We are proud to announce a new partnership between PatientsLikeMe and the National Kidney Foundation serving New England.  In the beginning stages of developing the PatientsLikeMe Transplant Community, we worked together with the National Kidney Foundation serving New England to give interested patients an opportunity to share their transplant journey and help shape this new community.  During this beta phase of the community development, kidney recipients alongside lung, heart and liver transplant recipients,  became incredibly engaged and were excited to share their experiences.  Thanks to all those patients who stepped up from the start, as well as those who have since joined our site!  With more than 1,300 members (to date), the Transplants Community is creating new knowledge about patients’ real-world transplantation journeys.  A special thanks also goes out to the National Kidney Foundation serving New England for partnering with us early on to spread the word.

Through this exciting partnership, we will continue to work with the National Kidney Foundation serving New England to find ways for everyone to “give back.”  PatientsLikeMe will be giving back through its PatientsLikeMeInMotionTM program designed to support members participating in offline fundraiser events.  Similarly, we will be joining forces (as an official t-shirt sponsor) with the “Team Mid New England” at the 2010 U.S. Transplant Games to help raise awareness of organ transplantation.  Stay tuned for more details to come.

To kick off the partnership, Molly Cotter (who manages nonprofit development at PatientsLikeMe) sat down with Andrea Savisky, President of the National Kidney Foundation serving New England, to ask a few more questions about their organization, their upcoming events and our partnership.

– – –

2271 (Molly) What is the mission/goal of the National Kidney Foundation?
me-on-bday (Andrea) The National Kidney Foundation, Inc. (NKF) is a voluntary health agency dedicated to preventing kidney diseases, improving the health and well-being of individuals and families affected by these diseases, and increasing the availability of all organs for transplantation. 2010 marks the Foundation’s 60th anniversary, and it’s 20th year as organizer of the U.S. Transplant Games.
2271 (Molly) PatientsLikeMe is proud to be official t‑shirt sponsor for “Team Mid New England” at the 2010 U.S. Transplant Games in Madison, Wisconsin.  How and why do patients get involved? Can any organ transplant patients get involved?
me-on-bday (Andrea) The National Kidney Foundation U.S. Transplant Games® is a national, Olympic-style competition presented every two years. More than just a sporting event, the Games unite thousands of people from across the country, who have been touched by organ donation and transplantation, and offer social and support programs for recipients, donor families and living donors.  As the single largest event promoting organ, eye and tissue donation, the Games serve to foster the health and fitness of its participants, while showcasing the success of transplantation, highlighting the vital need for more organ and tissue donors, and honoring donors and donor families. To receive information on Team Mid New England, email me.Competitive events are open to ALL recipients of life-supporting transplants, as well as to living donors, who are eligible to compete in selected events in their own division.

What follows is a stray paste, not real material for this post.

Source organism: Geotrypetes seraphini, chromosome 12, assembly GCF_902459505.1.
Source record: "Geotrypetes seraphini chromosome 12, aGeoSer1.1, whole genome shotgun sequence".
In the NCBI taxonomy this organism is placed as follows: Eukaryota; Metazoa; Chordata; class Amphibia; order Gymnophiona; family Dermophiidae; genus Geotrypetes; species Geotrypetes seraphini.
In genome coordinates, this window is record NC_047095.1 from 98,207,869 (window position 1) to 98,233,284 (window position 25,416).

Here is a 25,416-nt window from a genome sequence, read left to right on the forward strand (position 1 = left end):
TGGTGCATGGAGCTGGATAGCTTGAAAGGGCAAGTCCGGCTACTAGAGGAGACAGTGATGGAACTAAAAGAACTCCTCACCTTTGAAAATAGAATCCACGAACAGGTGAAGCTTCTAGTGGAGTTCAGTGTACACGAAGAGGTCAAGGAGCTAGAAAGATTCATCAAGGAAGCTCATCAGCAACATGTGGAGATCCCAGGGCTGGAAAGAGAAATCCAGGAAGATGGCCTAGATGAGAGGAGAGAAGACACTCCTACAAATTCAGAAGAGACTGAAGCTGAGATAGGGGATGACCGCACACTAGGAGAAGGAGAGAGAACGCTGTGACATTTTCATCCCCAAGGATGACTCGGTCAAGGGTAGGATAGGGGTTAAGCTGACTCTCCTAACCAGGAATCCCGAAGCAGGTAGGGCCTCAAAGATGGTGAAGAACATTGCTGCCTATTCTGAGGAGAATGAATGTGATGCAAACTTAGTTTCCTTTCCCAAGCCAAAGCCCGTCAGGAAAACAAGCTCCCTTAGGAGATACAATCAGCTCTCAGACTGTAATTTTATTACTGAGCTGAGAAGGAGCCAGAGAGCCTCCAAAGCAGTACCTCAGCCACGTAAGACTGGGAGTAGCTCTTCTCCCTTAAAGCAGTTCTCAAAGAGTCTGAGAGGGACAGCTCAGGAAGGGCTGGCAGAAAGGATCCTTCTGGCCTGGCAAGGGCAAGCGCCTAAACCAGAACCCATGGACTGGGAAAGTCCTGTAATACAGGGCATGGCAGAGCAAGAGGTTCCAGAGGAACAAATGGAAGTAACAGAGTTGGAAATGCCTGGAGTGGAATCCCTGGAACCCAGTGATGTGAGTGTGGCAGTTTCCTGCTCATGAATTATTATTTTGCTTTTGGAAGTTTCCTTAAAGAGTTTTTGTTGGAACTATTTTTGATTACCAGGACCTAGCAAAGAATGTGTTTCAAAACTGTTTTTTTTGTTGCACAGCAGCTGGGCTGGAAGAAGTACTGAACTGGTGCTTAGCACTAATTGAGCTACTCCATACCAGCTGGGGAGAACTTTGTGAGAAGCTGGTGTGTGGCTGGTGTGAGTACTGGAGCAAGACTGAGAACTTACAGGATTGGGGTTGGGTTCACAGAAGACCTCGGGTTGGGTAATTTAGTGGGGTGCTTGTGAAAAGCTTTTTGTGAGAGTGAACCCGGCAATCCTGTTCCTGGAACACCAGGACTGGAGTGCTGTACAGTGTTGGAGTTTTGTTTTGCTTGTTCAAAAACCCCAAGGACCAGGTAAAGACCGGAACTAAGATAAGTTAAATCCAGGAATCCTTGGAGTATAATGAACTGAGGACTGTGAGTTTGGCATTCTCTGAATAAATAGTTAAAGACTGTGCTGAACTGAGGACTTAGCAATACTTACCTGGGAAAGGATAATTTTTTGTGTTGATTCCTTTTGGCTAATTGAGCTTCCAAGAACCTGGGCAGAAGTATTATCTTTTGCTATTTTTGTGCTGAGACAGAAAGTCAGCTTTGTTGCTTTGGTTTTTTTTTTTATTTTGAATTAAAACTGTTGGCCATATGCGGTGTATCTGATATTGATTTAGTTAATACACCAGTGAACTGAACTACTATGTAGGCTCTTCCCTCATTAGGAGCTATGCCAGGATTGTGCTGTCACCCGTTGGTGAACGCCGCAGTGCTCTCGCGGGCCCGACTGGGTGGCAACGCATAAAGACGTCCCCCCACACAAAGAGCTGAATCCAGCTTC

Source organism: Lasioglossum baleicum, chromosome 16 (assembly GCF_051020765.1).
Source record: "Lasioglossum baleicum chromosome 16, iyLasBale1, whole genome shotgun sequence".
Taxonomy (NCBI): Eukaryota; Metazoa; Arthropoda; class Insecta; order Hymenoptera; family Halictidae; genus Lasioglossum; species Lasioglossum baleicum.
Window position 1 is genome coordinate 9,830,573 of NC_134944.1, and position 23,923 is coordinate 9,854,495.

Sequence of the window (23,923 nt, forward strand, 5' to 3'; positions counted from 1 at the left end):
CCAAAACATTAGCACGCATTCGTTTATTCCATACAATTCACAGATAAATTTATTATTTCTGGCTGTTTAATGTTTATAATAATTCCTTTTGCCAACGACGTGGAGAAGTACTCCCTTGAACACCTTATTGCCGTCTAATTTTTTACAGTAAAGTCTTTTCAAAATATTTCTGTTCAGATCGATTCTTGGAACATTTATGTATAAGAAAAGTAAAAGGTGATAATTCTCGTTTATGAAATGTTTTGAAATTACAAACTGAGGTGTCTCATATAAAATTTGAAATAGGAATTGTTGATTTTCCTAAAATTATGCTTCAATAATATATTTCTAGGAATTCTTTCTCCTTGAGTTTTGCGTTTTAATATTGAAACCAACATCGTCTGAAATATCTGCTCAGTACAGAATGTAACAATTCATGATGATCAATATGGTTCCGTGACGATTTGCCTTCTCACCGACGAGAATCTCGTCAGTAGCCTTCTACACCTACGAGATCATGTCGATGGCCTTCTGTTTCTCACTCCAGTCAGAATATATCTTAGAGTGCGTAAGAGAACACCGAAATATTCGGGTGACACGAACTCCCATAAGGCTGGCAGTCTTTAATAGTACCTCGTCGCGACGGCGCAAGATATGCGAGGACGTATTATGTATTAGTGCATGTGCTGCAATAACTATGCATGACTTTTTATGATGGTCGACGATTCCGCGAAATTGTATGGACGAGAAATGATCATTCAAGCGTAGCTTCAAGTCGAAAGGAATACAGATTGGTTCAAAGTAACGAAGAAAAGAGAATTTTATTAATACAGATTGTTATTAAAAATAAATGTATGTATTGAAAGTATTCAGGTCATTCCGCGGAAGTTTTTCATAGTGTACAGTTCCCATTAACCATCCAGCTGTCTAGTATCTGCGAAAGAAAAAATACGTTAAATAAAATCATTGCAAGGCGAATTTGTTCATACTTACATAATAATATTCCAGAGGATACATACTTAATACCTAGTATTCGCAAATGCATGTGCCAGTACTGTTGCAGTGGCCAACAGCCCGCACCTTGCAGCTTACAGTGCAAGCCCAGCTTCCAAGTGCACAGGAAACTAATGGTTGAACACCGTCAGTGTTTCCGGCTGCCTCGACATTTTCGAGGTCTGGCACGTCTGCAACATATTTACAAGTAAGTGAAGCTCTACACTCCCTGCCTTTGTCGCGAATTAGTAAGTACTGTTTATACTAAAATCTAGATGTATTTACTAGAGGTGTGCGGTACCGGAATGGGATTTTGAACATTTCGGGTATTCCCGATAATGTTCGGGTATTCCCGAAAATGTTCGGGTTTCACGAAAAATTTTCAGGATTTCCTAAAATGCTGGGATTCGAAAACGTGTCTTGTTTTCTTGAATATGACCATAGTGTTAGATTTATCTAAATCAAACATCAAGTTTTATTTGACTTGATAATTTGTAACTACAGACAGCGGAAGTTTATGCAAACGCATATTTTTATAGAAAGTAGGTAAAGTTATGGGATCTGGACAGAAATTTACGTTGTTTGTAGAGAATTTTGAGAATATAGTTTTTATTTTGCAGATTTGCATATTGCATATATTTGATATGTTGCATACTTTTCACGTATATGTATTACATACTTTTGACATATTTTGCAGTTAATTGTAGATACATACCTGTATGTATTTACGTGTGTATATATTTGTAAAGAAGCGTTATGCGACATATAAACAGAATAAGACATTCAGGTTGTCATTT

2271 (Molly) Your 2010 Boston Kidney walk is this upcoming weekend (May 16, 2010).  What is that event all about and how has National Kidney Foundation used those funds raised to help patients?
me-on-bday (Andrea) The National Kidney Foundation’s Kidney Walk is a non-competitive walk focusing on education and prevention of kidney and urinary tract diseases, and awareness of the need for organ donation. The Kidney Walk presents an occasion for dialysis patients, organ transplant recipients, donor families, living donors, the medical and business communities, and the general public to celebrate life and create lasting community advocacy and long-term support for the Foundation’s mission.While raising funds for the National Kidney Foundation’s programs and services, the Kidney Walk provides an opportunity for family, friends and colleagues to participate in an inspiring, community-based event.  To register for the Boston Walk, create a team or to make an online donation and support the mission of the NKF visit our website.

(Note:  If you’re a member of PatientsLikeMe participating in this year’s event, check out how to be sponsored through the PatientsLikeMeInMotionTM program)

2271 (Molly) Some of your U.S. Transplant Games team members were the first to join our Transplants Community (launched in March 2010).   Why were you so willing to work with us to spread the word about this new community?


me-on-bday (Andrea) Transplantation can allow people to live healthy and happy lives. While it is true that some important problems are behind clients once they are transplanted, many new challenges will arise. To stay healthy, one has to adapt and pay attention to the various changes to their health, while planning for and responding to them accordingly.Although the NKF’s “People Like Us” movement brings together transplant recipients, living donors, potential donors, people with chronic kidney disease, donor families and caregivers to be empowered, educated and encouraged to be their own best advocate, we felt that PatientsLikeMe aligned with our vision and empowered patients to take an active role in their health and helping others who are traveling along the same path.
2271 Thanks Andrea.  We’re looking forward to working with the National Kidney Foundation serving New England to help patients share their experiences with their transplant journeys and have a voice in advancing research.